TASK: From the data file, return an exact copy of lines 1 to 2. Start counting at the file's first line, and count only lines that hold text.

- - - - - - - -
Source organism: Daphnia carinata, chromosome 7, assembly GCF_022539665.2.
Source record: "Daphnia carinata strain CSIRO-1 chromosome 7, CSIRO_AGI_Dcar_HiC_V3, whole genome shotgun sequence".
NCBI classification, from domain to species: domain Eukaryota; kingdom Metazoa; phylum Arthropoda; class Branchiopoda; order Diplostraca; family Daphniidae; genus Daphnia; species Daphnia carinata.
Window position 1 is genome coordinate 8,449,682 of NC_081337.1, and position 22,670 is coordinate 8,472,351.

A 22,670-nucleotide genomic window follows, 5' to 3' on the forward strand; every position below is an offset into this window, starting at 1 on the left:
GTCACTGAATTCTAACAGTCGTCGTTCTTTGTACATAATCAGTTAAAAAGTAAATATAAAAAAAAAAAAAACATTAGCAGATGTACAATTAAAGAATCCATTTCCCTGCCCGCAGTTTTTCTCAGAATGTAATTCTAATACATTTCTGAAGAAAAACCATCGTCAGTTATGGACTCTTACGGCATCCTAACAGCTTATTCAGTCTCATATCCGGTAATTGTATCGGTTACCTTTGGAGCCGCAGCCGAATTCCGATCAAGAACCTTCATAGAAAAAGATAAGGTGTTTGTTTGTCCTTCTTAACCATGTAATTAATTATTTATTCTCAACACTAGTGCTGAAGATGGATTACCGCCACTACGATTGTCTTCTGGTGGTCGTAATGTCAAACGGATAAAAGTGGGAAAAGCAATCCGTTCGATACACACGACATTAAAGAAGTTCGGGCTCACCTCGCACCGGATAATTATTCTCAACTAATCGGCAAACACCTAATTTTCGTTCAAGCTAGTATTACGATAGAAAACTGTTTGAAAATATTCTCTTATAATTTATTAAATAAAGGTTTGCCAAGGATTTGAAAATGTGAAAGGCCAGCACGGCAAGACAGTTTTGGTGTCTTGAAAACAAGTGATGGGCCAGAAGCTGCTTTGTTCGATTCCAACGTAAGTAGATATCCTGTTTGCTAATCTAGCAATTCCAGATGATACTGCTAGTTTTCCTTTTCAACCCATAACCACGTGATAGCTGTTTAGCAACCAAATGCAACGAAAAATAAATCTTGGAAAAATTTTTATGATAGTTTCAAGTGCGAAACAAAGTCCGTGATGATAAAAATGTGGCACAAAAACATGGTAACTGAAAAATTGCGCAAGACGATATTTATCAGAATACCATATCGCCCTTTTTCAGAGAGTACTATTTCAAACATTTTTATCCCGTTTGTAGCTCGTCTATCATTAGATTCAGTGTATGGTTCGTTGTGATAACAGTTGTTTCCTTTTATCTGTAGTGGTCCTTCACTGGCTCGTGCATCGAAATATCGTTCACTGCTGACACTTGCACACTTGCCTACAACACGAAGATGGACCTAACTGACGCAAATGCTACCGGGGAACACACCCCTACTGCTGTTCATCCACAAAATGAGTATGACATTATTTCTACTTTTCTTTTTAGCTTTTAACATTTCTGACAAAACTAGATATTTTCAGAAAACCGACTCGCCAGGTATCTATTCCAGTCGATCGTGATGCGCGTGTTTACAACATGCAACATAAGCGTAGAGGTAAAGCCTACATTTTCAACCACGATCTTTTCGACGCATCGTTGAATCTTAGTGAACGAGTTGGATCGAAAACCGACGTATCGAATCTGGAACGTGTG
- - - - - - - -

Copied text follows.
Source organism: Daphnia carinata, chromosome 7, assembly GCF_022539665.2.
Source record: "Daphnia carinata strain CSIRO-1 chromosome 7, CSIRO_AGI_Dcar_HiC_V3, whole genome shotgun sequence".